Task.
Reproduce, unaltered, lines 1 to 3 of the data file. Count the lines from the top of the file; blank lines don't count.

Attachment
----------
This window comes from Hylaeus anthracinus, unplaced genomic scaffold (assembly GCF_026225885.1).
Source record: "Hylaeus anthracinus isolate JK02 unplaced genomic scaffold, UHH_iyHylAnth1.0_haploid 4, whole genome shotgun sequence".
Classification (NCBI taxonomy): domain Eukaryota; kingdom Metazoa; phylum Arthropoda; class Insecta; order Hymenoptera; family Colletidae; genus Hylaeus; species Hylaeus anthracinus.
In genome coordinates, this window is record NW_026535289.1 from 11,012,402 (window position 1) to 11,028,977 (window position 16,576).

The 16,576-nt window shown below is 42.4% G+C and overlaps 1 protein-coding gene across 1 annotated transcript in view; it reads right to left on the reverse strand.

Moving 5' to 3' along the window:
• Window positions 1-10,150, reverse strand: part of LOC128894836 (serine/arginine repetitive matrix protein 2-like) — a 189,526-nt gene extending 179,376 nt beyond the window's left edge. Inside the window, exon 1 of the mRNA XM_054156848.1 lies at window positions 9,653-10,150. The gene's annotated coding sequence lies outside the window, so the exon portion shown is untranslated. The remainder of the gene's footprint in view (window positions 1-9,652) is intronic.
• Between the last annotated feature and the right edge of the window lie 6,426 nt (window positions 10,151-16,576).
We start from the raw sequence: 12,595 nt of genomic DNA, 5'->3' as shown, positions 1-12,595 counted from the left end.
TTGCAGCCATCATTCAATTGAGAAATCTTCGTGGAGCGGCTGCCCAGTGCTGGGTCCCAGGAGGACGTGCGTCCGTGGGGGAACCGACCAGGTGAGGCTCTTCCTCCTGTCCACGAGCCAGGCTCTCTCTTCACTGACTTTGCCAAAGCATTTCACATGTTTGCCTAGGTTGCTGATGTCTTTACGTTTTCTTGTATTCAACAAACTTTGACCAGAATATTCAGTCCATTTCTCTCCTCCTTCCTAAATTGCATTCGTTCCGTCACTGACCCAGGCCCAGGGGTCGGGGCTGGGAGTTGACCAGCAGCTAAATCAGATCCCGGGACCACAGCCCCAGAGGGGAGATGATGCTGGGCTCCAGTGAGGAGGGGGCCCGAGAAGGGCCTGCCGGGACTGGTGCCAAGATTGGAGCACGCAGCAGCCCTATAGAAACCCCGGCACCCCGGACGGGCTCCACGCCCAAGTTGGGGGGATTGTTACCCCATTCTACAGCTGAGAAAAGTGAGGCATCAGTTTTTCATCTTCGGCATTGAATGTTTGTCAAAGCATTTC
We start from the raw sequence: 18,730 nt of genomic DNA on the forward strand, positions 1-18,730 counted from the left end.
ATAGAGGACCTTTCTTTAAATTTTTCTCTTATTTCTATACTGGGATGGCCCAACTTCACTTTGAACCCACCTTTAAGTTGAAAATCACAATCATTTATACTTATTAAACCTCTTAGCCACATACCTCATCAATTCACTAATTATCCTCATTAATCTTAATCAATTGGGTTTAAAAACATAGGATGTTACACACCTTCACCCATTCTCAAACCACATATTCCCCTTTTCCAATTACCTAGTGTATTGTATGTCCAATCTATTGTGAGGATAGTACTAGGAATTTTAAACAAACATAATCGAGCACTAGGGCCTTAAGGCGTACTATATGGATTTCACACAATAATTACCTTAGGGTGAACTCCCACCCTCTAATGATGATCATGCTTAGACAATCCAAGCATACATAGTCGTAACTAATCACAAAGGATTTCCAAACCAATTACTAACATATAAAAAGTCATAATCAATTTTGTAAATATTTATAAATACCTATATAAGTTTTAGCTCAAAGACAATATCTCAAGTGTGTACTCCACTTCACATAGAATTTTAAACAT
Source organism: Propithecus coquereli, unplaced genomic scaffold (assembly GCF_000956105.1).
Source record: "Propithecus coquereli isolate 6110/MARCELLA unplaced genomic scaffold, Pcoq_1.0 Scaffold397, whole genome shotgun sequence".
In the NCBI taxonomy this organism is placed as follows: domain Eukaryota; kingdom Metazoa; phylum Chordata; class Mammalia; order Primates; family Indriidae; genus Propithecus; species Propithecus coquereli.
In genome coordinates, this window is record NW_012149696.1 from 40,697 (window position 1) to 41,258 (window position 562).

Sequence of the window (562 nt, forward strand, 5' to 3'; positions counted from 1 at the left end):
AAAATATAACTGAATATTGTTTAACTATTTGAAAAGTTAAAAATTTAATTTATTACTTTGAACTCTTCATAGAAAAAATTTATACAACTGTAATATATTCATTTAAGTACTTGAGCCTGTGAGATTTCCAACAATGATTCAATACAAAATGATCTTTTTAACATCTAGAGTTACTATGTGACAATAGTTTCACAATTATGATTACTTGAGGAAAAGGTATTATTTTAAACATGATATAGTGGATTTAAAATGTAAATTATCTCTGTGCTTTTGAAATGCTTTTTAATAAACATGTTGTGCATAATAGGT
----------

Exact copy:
This window comes from Hylaeus anthracinus, unplaced genomic scaffold (assembly GCF_026225885.1).
Source record: "Hylaeus anthracinus isolate JK02 unplaced genomic scaffold, UHH_iyHylAnth1.0_haploid 4, whole genome shotgun sequence".
Classification (NCBI taxonomy): domain Eukaryota; kingdom Metazoa; phylum Arthropoda; class Insecta; order Hymenoptera; family Colletidae; genus Hylaeus; species Hylaeus anthracinus.